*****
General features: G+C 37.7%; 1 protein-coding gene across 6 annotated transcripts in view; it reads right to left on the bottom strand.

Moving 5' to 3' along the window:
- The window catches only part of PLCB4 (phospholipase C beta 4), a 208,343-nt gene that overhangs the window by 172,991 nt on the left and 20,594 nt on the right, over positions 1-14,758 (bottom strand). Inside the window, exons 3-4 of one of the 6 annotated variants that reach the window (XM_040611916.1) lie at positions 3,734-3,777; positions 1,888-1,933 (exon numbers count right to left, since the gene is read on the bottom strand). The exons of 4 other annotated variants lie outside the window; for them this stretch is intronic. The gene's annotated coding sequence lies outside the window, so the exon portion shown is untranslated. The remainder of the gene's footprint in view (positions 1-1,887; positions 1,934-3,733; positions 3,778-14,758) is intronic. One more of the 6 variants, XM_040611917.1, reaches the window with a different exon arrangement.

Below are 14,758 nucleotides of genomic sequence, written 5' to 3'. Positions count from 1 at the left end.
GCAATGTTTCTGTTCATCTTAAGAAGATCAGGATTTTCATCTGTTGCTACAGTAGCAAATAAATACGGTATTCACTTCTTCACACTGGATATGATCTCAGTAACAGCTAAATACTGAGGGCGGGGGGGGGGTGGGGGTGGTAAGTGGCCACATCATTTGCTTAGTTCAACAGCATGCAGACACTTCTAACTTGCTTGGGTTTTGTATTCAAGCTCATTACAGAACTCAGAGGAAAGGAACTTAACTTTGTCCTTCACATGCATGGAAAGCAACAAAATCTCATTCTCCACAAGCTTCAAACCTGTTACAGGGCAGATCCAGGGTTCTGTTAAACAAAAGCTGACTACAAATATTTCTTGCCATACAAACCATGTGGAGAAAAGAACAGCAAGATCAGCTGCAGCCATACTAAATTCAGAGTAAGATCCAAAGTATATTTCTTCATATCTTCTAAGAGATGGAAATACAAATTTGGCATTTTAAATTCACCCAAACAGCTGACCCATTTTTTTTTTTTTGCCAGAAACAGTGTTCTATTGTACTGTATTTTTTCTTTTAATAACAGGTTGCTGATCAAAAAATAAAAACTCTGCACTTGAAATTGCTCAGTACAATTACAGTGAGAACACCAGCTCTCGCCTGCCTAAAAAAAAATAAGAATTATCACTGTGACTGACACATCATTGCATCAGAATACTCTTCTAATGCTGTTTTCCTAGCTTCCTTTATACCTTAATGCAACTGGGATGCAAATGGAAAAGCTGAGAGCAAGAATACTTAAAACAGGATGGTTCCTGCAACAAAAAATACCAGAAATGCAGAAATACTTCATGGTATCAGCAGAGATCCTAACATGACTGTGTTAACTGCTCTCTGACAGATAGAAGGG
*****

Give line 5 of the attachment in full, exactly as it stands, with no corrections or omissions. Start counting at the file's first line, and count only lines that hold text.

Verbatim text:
GCAATGTTTCTGTTCATCTTAAGAAGATCAGGATTTTCATCTGTTGCTACAGTAGCAAATAAATACGGTATTCACTTCTTCACACTGGATATGATCTCAGTAACAGCTAAATACTGAGGGCGGGGGGGGGGTGGGGGTGGTAAGTGGCCACATCATTTGCTTAGTTCAACAGCATGCAGACACTTCTAACTTGCTTGGGTTTTGTATTCAAGCTCATTACAGAACTCAGAGGAAAGGAACTTAACTTTGTCCTTCACATGCATGGAAAGCAACAAAATCTCATTCTCCACAAGCTTCAAACCTGTTACAGGGCAGATCCAGGGTTCTGTTAAACAAAAGCTGACTACAAATATTTCTTGCCATACAAACCATGTGGAGAAAAGAACAGCAAGATCAGCTGCAGCCATACTAAATTCAGAGTAAGATCCAAAGTATATTTCTTCATATCTTCTAAGAGATGGAAATACAAATTTGGCATTTTAAATTCACCCAAACAGCTGACCCATTTTTTTTTTTTTGCCAGAAACAGTGTTCTATTGTACTGTATTTTTTCTTTTAATAACAGGTTGCTGATCAAAAAATAAAAACTCTGCACTTGAAATTGCTCAGTACAATTACAGTGAGAACACCAGCTCTCGCCTGCCTAAAAAAAAATAAGAATTATCACTGTGACTGACACATCATTGCATCAGAATACTCTTCTAATGCTGTTTTCCTAGCTTCCTTTATACCTTAATGCAACTGGGATGCAAATGGAAAAGCTGAGAGCAAGAATACTTAAAACAGGATGGTTCCTGCAACAAAAAATACCAGAAATGCAGAAATACTTCATGGTATCAGCAGAGATCCTAACATGACTGTGTTAACTGCTCTCTGACAGATAGAAGGG